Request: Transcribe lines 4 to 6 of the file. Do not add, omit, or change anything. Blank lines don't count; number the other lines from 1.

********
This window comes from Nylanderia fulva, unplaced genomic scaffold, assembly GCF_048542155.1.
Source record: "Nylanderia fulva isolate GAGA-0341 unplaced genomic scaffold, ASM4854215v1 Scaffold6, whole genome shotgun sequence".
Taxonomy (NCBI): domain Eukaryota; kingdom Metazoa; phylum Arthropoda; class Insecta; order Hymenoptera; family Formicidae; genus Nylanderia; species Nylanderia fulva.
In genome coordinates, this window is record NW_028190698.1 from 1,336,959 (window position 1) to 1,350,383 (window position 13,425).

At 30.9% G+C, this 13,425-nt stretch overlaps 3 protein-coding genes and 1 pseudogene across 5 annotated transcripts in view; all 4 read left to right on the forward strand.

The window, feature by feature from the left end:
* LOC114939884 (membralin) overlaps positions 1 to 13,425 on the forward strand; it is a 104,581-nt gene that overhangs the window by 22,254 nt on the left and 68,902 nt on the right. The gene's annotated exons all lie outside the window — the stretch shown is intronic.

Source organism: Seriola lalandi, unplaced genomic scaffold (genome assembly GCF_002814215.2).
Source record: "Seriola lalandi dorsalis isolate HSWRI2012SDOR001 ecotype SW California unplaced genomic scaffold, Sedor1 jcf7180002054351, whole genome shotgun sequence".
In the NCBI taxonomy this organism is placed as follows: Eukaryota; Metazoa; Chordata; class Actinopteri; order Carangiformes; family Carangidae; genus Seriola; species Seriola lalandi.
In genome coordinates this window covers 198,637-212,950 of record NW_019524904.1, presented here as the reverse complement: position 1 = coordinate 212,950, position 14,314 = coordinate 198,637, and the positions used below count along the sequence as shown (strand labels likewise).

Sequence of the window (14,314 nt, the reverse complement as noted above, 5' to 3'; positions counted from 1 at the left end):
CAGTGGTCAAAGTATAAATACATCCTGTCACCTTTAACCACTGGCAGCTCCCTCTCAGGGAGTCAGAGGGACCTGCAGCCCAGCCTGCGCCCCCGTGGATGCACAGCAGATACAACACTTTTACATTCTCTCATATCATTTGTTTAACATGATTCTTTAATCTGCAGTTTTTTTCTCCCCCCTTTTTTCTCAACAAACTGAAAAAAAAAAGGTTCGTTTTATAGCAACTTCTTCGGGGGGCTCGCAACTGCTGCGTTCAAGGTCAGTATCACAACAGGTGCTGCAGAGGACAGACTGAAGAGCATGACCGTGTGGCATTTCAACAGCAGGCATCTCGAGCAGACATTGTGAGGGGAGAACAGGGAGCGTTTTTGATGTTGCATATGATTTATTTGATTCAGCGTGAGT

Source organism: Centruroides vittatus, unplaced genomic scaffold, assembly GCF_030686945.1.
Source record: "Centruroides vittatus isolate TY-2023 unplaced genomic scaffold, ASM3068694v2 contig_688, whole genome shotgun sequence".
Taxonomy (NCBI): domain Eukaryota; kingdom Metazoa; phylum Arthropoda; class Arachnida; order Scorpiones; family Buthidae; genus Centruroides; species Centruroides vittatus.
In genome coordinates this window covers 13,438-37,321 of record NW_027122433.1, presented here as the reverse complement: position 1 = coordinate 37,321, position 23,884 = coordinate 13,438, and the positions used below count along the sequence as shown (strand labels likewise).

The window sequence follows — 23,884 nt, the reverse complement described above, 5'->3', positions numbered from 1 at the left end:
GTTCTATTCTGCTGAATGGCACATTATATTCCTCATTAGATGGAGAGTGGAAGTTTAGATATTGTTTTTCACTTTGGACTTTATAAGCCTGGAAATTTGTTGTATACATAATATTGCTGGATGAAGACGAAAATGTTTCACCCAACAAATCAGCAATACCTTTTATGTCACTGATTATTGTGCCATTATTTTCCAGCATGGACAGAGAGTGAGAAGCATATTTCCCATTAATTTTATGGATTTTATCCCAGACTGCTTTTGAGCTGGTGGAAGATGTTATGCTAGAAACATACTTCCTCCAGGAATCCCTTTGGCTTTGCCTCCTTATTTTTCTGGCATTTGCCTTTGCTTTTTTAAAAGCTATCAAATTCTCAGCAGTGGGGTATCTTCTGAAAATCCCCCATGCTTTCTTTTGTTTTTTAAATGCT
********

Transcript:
In genome coordinates, this window is record NW_028190698.1 from 1,336,959 (window position 1) to 1,350,383 (window position 13,425).

At 30.9% G+C, this 13,425-nt stretch overlaps 3 protein-coding genes and 1 pseudogene across 5 annotated transcripts in view; all 4 read left to right on the forward strand.

The window, feature by feature from the left end: